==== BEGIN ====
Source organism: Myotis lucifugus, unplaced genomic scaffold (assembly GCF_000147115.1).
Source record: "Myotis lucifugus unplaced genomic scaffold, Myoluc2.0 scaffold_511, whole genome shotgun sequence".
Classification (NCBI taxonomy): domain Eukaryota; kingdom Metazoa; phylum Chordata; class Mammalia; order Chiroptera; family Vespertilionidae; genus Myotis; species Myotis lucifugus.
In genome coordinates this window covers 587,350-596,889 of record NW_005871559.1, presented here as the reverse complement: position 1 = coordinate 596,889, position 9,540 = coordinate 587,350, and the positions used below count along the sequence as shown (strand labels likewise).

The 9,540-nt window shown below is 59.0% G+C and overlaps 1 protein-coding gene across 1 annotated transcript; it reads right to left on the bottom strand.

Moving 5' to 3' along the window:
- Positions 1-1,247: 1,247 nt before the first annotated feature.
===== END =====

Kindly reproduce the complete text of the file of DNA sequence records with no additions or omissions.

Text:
Source organism: Myotis lucifugus, unplaced genomic scaffold (assembly GCF_000147115.1).
Source record: "Myotis lucifugus unplaced genomic scaffold, Myoluc2.0 scaffold_511, whole genome shotgun sequence".
Classification (NCBI taxonomy): domain Eukaryota; kingdom Metazoa; phylum Chordata; class Mammalia; order Chiroptera; family Vespertilionidae; genus Myotis; species Myotis lucifugus.
In genome coordinates this window covers 587,350-596,889 of record NW_005871559.1, presented here as the reverse complement: position 1 = coordinate 596,889, position 9,540 = coordinate 587,350, and the positions used below count along the sequence as shown (strand labels likewise).

The 9,540-nt window shown below is 59.0% G+C and overlaps 1 protein-coding gene across 1 annotated transcript; it reads right to left on the bottom strand.

Moving 5' to 3' along the window:
- Positions 1-1,247: 1,247 nt before the first annotated feature.